Queer in Poland: When can the LGBTQ+ community expect equal rights?

Queer in Poland: When can the LGBTQ+ community expect equal rights?
Copyright euronews
Copyright euronews
By Julian GOMEZRebekah Daunt
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The LGBTQ+ community in Poland has long advocated against the erosion of human rights after years of rule-of-law concerns. Euronews reporter Julian Lopez travels to Warsaw to speak with activists and community members about their hopes - and fears - for the future.


Poland has the worst LGBTQ+ rights record in the European Union.  ILGA-Europe, an LGBTQ+ advocacy network, connecting more than 700 organisations, placed Poland near the bottom of its 2023 Rainbow Europe Index - it came in 42nd place out of 49 European countries and microstates for its recognition of gender and sexual equality.

The country's new liberal government led by Prime Minister Donald Tusk has promised to address the policies affecting LGBTQ+ people, but activists fear that significant legislative changes will take time because Tusk's government agenda is so full.

Under the previous ultra-conservative government, the spread of disinformation and hate speech against the LGBTQ+ community resulted in what activists describe as top-down polarisation.

"You can say whatever you want about the LGBTI community and you won't get punished. If you say the exact same words, something hateful against religious minorities, ethnic minorities and national minorities, then it will be a crime," Anna Mazurczak, a lawyer at the Polish Society of Antidiscrimination Law, told Euronews.

"What the government agreed on, actually, was that we should definitely amend the Criminal Code in order to make homophobic, transphobic hate speech a crime. And they prepared a bill, that we know for sure, but they are still processing it," Mazurczak added.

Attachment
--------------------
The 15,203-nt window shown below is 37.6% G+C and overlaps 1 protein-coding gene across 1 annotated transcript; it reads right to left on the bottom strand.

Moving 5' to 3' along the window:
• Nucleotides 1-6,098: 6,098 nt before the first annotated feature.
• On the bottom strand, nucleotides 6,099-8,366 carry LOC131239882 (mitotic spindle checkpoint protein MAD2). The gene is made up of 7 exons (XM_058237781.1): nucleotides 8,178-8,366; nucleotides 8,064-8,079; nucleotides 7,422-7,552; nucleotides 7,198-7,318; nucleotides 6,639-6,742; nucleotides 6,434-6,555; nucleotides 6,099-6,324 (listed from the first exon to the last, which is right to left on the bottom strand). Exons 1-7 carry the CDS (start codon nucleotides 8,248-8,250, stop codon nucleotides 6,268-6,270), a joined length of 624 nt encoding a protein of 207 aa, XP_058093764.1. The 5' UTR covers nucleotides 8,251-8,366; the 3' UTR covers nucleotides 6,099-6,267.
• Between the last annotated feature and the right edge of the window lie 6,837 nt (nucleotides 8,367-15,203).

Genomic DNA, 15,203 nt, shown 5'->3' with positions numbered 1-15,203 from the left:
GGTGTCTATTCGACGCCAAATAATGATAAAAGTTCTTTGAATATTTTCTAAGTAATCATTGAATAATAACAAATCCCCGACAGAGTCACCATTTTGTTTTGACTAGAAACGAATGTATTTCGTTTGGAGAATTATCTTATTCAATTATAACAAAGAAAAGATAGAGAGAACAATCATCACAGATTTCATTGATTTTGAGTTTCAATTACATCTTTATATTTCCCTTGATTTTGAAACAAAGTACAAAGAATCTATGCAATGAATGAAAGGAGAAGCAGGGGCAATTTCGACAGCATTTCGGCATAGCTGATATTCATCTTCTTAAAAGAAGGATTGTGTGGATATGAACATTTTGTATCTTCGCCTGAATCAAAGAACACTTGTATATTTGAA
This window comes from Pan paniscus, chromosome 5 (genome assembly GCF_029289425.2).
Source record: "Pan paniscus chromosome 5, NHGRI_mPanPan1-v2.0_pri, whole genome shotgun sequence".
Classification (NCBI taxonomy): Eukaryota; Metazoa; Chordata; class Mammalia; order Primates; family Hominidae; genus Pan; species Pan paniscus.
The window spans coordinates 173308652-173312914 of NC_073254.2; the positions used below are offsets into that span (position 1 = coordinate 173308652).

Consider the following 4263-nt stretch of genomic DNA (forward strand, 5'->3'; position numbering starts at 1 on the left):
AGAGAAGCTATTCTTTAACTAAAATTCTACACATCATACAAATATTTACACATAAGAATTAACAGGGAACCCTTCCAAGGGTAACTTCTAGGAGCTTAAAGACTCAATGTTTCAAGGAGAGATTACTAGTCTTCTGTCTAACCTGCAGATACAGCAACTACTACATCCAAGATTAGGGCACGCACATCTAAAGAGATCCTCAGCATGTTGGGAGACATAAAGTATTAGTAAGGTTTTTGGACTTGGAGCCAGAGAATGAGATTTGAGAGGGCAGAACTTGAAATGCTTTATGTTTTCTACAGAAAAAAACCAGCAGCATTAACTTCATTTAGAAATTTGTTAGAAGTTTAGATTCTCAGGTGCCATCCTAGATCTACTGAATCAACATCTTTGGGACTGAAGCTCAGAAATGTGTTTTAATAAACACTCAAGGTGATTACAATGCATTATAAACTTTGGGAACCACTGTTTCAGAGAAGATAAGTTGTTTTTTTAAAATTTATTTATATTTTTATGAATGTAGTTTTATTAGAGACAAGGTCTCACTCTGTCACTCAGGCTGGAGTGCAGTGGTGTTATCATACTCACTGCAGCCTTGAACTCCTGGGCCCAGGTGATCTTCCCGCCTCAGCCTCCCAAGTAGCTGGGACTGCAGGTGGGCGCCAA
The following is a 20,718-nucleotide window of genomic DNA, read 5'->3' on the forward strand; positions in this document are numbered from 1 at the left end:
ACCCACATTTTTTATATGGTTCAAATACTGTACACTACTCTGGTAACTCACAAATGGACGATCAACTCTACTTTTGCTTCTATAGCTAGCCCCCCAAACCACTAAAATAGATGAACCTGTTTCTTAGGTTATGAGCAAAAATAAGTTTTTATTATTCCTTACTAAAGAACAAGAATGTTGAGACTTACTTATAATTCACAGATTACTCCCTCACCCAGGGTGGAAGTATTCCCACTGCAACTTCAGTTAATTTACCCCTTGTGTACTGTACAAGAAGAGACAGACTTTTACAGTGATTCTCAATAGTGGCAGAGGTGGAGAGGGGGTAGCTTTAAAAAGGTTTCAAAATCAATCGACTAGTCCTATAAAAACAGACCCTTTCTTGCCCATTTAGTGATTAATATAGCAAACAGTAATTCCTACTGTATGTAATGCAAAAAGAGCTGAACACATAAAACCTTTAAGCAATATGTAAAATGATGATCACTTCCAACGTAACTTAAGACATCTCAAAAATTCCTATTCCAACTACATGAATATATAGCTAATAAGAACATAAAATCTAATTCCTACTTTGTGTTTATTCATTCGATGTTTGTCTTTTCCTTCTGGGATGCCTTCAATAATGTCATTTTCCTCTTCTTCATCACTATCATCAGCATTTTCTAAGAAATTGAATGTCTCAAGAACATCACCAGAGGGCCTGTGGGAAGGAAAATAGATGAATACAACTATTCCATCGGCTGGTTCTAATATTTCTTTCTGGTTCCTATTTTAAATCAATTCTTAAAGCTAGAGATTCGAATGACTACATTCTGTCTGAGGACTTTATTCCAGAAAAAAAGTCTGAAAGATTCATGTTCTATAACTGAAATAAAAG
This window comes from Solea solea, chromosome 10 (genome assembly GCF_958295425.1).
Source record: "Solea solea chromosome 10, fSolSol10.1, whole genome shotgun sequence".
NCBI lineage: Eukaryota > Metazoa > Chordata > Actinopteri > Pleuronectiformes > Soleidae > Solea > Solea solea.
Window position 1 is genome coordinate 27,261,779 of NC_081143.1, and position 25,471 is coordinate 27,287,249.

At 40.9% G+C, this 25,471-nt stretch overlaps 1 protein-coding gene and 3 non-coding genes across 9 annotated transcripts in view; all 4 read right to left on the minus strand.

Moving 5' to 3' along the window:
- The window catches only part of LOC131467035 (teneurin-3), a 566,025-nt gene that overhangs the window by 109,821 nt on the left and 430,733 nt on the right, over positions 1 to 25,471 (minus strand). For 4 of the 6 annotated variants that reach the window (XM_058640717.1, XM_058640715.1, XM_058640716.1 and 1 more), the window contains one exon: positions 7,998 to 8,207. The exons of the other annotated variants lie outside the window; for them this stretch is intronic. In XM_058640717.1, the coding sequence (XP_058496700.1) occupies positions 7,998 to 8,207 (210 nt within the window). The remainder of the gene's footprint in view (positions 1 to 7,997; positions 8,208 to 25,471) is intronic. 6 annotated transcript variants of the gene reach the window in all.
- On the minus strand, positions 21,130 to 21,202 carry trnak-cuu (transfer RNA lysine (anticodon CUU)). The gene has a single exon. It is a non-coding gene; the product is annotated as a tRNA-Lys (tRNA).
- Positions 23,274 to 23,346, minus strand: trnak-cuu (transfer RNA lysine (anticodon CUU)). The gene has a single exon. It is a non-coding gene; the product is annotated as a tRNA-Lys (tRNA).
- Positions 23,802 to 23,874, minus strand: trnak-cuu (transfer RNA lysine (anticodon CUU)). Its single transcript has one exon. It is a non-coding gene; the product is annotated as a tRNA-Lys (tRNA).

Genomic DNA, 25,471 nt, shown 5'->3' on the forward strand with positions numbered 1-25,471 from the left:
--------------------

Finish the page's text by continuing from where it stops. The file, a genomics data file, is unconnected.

Poland also has one of the most restrictive abortion laws in Europe. Facilitating terminations is illegal in Poland, help can only be provided if the pregnant person's life is in danger or they can prove that the pregnancy was the result of rape or incest.

Undoing years of backsliding

The current laws governing LGBTQ+ rights and abortion were introduced by Poland's Constitutional Tribunal under the previous Law and Justice (PiS) government and led to years of conflict with Brussels and a rule-of-law dispute.

Last year the Court of Justice of the European Union (CJEU) ruledthat Poland had breached EU law by introducing a reform in 2019 that prevented judges from questioning the appointment of other judges.

Poland was placed under Article 7 in 2017, an EU clause that allows for EU membership rights to be suspended if a country seriously and persistently breaches EU principles.

Subsequently, Brussels denied the previous government access to €76.5 billion in cohesion funds available for allocation between 2021 and 2027, mostly due to the decline in judicial independence and growing political interference in the courts.

Poland was required to appear in regular hearings before other member states and account for the progression or regression of the rule of law.